Hope, Courage and Strength. All of these are running through my mind this morning!
Yesterday afternoon the surgeon’s office called to let me know that I will be having my scar removal and corneal transplant on the 23rd of February. We went over all of the pre-op and post-op instructions and then I spoke with the anesthesiologist who gave me his instructions. No eating or drinking after midnight. Not a problem for me. No jewelry, no makeup and bring a shirt that buttons up the front. Not sure about that one.
So I was all at once anxious and glad I now had the date. Since I have promised myself I will not do any more research and look at pictures of eyeballs, I’m not sure how I feel now. Resigned I guess but I’m sure Anxiety will rear her ugly head as I get closer to the date.
Anxiety is that little devil on my shoulder that says ‘Hey, you should make sure your surgeon and all the other O.R. people aren’t on drugs or alcohol. What would happen if one of them had the shakes?’ That is what anxiety is. The What Ifs of Life. Anxiety is not logical, but it does have the power to bring you to your knees some days.
Happy Reading xxPatricia
I’ve been away for a couple of days now. It’s been 7 months since I contracted an infection in my left eye from a contact lens. A brand new contact lens. At first it was a wild time just trying to save the eye and then it was healing it. I have written plenty about it the last few months and at my last visit my Doctor told me it was completely healed and that I would need 2 operations. One to remove the deep scar and then a corneal transplant.
Yesterday was my check up and getting all my measurements done for the transplant, which will come first. I was ready. More than ready for this to be over. But it just didn’t go that way. I had so many drops yesterday that when I got home and could see a little bit my pupils were so big I looked like some Emo character or a Meth user as someone told me.
Now I have full faith in the Dean McGee Eye Institute and my surgeons. They are in the top 100 of Best lists all the time. Yesterday they said we are starting with the transplant. There will be about an 8% rejection rate and for the next year you will have to be extremely careful not to bump it or rub it or even looks at it. Okay I made that last one up but I’m moping now so let it go. After that year, they will go in and remove the small cataract that formed when I was on the steroids. There is a very fine line between healing and harming with steroids. I basically zoned out after that. Shut down. Came home and sat in a chair silently for hours until I fell asleep. Dreaming of a Stephen King scenario with someone else’s cornea. A dead someone else.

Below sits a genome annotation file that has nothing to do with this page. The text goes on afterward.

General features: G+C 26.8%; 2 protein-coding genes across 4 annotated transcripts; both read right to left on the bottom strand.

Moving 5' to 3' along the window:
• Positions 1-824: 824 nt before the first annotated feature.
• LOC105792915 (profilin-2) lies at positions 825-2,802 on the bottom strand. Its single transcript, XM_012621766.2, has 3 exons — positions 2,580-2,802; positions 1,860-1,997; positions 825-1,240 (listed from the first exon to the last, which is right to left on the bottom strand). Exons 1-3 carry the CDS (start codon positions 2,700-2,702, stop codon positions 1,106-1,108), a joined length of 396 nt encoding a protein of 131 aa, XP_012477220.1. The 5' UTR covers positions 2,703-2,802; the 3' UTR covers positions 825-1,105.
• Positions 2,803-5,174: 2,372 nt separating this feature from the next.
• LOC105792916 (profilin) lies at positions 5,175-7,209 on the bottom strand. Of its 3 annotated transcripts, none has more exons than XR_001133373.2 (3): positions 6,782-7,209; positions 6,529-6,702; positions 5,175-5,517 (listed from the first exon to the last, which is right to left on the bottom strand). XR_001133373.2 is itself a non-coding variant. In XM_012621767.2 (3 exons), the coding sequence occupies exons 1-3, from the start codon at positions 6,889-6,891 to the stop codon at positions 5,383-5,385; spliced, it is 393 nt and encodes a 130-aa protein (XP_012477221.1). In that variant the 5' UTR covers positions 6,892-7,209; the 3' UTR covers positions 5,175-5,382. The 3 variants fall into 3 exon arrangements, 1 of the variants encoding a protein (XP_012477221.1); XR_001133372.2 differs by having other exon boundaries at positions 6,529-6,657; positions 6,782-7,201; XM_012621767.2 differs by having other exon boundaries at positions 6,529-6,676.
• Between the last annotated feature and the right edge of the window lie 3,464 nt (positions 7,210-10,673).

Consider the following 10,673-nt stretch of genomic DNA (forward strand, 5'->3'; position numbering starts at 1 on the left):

To admit that I’m scared to death and horribly angry is not something I’m used to doing. I am the strong one. I am the one who does the helping, the advocating on behalf of the patient. And now I just feel like crying.
You can’t really see anything wrong with my eye but I can’t see out without it looking like 4 layers of plastic wrap are hanging there. I will never be able to wear a contact in that eye again. My mother reminded me yesterday that I was 16 when I started wearing them. That I went to the eye doctor and worked out a payment plan and brought those suckers home.
The good news is that my right eye isn’t great on far away but excellent close up so I can read! But if you too suffer from anxiety you know that even that isn’t enough to keep you from spinning it into something much worse.
Thanks for listening and thanks to all of you who have messaged me encouraging words.
Yesterday I was so excited to go to the Clinic. I just knew we were going to get good news. However, that was not the case. Tomorrow we will see if I need to have the surgery.
Before I get into the whining and moaning portion of the story, let me just say this, Dean McGee Eye Institute is one of the best places in the country if you have an eye issue. Everyone who works there is calm, kind, and understanding. Just walking in the building you feel calm. It’s quiet and smells really nice! From the Techs to the Residents to the long time Doctors, everyone is so caring.
Yesterday we were there for 3 and 1/2 hours. They did the usual exam and took their measurements. Then they spoke the words ” I think it’s time Dr. L, the Corneal Surgeon came in”. So in he comes, lovely man, gentle hands, giving orders. First I had to go have pictures taken of my eye. Like real Digital Camera pictures. Then it was off to the Ultrasound Lab. Never had an ultrasound of your eye? Well, it’s exactly what you would think. I got back to my room and in comes all 4 doctors. One numbs my eye and the next one is calling for a speculum. Speculum? I am only familiar with that term in the OB/GYN office, but nope, there is one for your eye. Still metal and from the look on OU Boy’s face, it must have been bad. He was shaking his head NO! Then they laid out the tiny metal scrapers so they could scrap the eye for cultures again. OU Boy is looking everywhere except in my direction.
After all of that, my doctor said, well I want you to come in Friday and we’ll see if I’m just going to have to go in and cut out the bad part and let that heal and then do a corneal transplant. All because after a month, I still am not sterile. Now in my head I am yelling What??? I’ve been taking 5 different antibiotics for a month, how much more sterile can I get? I left in tears and woke up this morning with the exact amount of pain you would expect from having your eyeball scraped.
Most days I am on top of this thing. Today is not that day. I hurt and I’m scared and I don’t have time for this mess!
Thank you all for listening to me whine. Now I’m going to go cut my hair, because it keeps getting caught in the eye patch. Let’s see how that goes.